What's taking so long? Why isn't there an outcry for this investigation? What techniques were approved by the highest levels of Pentagon and the civilian government? Who is speaking out for the detainees who were "rendered to Syria, Egypt, Saudi Arabia and other U.S. allies, where torture is both systematic and sanctioned?

Here is a list of the six investigations currently underway and the one just completed and hustled under the public's radar last week by using the 9/11 Commission's report as cover. And here is a reort from Human Rights Watch on the Bush administration's deliberate policy of using illegal interrogation techniques: "The Road to Abu Graib."

We can't let this one fade into the so-called memory hole. We need an independent commission, not another little investigation appointed by Donald Rumsfeld himself. Let's hope someone in a position to do something about this will speak out, loudly and soon.


This is an unpopular thing to say, but I'll say it again: to any objective observer, it is clear that extremist Islamic terrorism is fueled by US support of Israel's occupation of Palestinian territories.

This point has been made thousands of times, by the Arab media, by the Israeli media, by peace groups, by European and British media, by Noam Chomsky, by countless other commentators, and NOW by none other than...

The 9/11 Commission.

Ray McGovern points out that Khalid Sheikh Mohammed, the “mastermind of the 9/11 attacks,” harbored a hatred of the US whcih "stemmed not from his experiences there as a student, but rather from his violent disagreement with U.S. foreign policy favoring Israel.”

More from McGovern:

A footnote points out that his statements regarding the “why” of attacking the United States echo those of Ramzi Yousef, his nephew, when he was sentenced in New York to a prison term of 240 years in January 1998.  Yousef, mastermind of the 1993 bombing of the World Trade Center, accused the United States of supporting Israeli terrorism against Palestinians, adding that he was proud to fight any country that supports Israel.

Hats off to commission staff for shoehorning that in—and to the commissioners for letting it slide.  Highly unusual prose for establishment Washington.

And another bravo for the attempt to go beyond jingoism in addressing “why they hate us.”  On page 374 begins a section titled “PREVENT THE CONTINUED GROWTH OF ISLAMIST TERRORISM.”  There the authors pick up on the conundrum expressed by Defense Secretary Donald Rumsfeld regarding whether the United States is generating more terrorists than it is killing, and whether the United States needs “a broad, integrated plan to stop the next generation of terrorists.”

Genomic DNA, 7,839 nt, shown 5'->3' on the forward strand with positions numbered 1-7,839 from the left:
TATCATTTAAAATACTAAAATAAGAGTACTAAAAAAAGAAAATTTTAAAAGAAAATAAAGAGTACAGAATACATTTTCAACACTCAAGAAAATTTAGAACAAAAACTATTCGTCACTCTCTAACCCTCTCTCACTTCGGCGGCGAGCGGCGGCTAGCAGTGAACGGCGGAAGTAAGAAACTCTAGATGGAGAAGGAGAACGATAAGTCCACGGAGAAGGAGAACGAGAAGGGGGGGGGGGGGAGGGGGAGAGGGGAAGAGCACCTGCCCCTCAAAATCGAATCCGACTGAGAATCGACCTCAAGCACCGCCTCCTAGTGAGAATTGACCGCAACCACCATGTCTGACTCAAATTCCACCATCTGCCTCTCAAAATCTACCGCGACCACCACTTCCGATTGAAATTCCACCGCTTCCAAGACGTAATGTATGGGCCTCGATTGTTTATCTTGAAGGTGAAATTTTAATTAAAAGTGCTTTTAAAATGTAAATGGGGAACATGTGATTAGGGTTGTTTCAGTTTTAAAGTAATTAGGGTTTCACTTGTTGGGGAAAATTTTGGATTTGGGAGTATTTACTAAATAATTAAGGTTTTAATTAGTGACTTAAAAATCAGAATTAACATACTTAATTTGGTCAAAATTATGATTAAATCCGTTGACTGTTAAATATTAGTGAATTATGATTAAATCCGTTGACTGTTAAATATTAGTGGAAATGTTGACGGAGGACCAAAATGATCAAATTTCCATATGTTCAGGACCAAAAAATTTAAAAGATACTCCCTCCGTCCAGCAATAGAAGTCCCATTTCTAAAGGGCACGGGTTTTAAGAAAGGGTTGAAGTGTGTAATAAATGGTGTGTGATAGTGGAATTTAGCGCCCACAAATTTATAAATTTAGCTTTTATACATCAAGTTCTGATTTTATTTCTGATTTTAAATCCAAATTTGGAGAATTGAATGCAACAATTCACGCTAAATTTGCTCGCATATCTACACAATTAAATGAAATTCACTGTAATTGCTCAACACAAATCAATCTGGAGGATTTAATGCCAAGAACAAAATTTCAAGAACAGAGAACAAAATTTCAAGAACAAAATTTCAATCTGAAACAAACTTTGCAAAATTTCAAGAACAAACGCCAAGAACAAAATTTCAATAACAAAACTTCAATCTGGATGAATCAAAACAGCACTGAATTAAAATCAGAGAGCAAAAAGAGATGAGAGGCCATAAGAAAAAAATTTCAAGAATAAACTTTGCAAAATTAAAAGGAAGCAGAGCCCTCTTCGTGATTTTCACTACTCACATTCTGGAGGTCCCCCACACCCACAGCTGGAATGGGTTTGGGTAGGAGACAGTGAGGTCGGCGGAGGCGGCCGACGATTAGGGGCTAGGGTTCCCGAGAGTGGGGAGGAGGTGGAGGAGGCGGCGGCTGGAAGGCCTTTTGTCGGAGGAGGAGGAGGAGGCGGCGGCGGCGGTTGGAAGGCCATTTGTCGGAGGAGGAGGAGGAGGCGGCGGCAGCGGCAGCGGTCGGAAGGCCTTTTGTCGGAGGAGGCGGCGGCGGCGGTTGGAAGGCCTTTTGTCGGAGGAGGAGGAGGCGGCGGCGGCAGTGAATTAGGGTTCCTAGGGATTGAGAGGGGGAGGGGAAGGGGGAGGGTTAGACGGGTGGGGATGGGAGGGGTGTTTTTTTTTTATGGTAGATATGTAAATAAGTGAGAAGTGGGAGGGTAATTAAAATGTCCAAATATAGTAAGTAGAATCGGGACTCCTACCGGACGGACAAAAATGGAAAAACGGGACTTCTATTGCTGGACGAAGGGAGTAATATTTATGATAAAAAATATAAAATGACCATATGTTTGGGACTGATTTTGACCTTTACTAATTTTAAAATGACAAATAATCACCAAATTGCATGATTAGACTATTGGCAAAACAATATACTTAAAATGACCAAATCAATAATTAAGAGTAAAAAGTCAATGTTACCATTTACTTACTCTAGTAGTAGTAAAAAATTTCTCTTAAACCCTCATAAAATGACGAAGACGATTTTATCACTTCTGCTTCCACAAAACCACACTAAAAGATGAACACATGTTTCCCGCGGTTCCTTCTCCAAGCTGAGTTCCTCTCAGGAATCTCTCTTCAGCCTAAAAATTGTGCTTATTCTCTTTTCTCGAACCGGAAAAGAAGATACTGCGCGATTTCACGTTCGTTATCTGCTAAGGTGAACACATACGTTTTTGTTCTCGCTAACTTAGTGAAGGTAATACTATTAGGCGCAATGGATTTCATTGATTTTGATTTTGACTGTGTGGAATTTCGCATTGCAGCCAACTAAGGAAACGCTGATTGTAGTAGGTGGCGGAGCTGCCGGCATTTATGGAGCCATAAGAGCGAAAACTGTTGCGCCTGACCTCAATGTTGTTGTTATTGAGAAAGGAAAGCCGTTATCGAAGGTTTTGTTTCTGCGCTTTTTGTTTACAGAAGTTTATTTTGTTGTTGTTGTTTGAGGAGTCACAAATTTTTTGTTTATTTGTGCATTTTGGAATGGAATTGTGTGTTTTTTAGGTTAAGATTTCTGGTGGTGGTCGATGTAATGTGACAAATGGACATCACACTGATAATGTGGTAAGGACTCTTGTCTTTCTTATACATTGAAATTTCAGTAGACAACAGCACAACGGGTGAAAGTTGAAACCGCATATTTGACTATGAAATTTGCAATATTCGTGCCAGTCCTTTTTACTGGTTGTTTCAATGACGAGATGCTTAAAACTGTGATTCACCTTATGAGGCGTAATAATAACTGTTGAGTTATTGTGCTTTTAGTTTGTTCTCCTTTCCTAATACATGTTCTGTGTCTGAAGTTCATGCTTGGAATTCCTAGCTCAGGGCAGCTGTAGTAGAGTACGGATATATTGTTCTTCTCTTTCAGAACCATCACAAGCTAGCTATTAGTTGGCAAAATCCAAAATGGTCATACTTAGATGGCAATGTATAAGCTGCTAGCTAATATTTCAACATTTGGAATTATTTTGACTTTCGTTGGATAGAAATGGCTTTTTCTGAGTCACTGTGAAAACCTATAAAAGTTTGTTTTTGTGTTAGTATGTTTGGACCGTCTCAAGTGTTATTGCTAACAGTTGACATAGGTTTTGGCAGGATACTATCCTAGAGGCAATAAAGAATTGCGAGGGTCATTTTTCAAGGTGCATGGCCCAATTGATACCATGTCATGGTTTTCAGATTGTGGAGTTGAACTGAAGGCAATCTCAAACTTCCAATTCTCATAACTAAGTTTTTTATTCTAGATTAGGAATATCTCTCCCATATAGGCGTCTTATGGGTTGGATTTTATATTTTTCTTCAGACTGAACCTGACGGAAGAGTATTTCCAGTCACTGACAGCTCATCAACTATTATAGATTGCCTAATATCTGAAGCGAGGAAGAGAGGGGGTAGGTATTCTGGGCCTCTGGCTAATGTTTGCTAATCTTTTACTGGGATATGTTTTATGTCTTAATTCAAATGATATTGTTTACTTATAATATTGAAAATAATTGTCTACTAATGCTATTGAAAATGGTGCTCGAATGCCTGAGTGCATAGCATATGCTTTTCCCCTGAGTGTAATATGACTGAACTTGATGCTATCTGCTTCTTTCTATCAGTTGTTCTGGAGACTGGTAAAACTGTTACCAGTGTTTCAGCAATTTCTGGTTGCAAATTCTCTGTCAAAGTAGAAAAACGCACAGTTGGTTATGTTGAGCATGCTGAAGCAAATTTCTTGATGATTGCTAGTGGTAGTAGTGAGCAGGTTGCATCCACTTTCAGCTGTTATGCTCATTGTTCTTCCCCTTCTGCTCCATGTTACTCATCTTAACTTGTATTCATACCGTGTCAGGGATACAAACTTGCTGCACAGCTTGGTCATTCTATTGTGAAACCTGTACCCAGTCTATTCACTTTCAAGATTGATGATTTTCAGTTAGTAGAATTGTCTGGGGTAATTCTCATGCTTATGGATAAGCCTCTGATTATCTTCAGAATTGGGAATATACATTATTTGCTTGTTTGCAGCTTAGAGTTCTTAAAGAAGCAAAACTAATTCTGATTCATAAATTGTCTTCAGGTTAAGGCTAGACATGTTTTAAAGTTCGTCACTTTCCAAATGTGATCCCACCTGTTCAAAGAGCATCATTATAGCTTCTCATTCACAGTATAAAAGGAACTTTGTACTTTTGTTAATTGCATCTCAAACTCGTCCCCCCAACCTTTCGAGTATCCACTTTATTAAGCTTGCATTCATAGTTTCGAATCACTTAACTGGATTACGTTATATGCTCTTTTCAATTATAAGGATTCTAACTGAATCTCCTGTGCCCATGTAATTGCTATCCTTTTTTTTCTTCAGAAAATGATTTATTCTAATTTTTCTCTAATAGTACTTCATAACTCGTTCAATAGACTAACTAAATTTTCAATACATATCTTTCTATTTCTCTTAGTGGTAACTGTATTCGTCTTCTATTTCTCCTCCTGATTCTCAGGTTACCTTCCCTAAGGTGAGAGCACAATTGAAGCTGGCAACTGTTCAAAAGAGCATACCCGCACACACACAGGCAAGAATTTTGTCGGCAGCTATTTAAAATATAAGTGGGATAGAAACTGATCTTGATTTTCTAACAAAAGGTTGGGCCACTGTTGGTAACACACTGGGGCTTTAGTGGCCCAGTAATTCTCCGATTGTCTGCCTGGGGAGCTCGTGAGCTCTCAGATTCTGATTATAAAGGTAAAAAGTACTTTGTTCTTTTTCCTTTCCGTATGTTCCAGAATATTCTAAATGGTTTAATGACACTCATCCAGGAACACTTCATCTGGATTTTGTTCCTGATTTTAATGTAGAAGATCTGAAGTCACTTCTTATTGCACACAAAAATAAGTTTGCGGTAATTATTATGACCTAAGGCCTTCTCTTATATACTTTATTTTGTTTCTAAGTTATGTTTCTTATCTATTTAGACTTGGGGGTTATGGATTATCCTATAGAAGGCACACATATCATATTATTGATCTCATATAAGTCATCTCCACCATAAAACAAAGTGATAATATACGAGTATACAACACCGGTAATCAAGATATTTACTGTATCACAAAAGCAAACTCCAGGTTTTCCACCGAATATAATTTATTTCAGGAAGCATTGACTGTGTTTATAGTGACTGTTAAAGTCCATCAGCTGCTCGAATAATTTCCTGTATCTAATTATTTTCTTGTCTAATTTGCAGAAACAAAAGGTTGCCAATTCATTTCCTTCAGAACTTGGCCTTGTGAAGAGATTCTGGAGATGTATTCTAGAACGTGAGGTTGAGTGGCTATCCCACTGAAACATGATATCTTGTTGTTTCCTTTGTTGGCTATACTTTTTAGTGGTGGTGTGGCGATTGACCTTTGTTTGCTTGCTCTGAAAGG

In gingerly language, the report points out:

“America’s policy choices have consequences.  Right or wrong, it is simply a fact that American policy regarding the Israeli-Palestinian conflict and American actions in Iraq are dominant staples of popular commentary across the Arab and Muslim world.”

…or, in the vernacular, “It’s the policy, stupid!”


And because a post like this invariably inspires angry E-mails, let me save angry E-mailers some time: I already know that some will interpret this post as anti-Semitic. Those readers are flat wrong, of course. In fact, with the time those readers just saved, I'd encourage them to give some attention to Rabbi Michael Lerner's Tikkun.


Three questions (each with multiple parts, answer as many or few as you wish) for BushWhackedUSA readers:

1) What's your opinion of the Democratic National Convention? Is it worth paying attention to this week, beyond the speeches from Kucinich, Edwards and Kerry? Do you perceive a "disconnect" between the policies of the party's leaders and the party's voting base?

2) What's your opinion about protests in New York for the Republican convention? Would you go if you could? Do you think the protests should be confined to "free speech zones"?

3) What's on your mind? What issues would you like to discuss here this week?

Sunday, July 25, 2004

I had to wipe a tear from the corner of my eye with a Kleenex 

Seriously. It was one of those moments. I posted this in the comments of a post by Mahablog:

OT, it just nearly tore me up, something I saw on the page as I scrolled down; your simple photo of Sam Clemens.

I dunno...I almost came to tears when I simply thought of what he would say or think about the present circumstances of our lives today. There are a million bloggers out there, and some damn fine ones, too, who can put issues and reports into terrific perspective. It could be said that Sam was blessed never to see the days we're living through. Other than that, it makes me incredibly sad not to have his wit and wisdom here and now, to help handle this mess.

Thanks for the post, and for the glimpse of the photo of that fabulous genius. Thank Koresh for the mere thought of him and his outlook, to help guide us today through some of the most miserable times this country has ever seen.



Just spotted this analysis of the current status of the real election, the electoral vote. Things aren't exactly bleak for Bush right now, after all.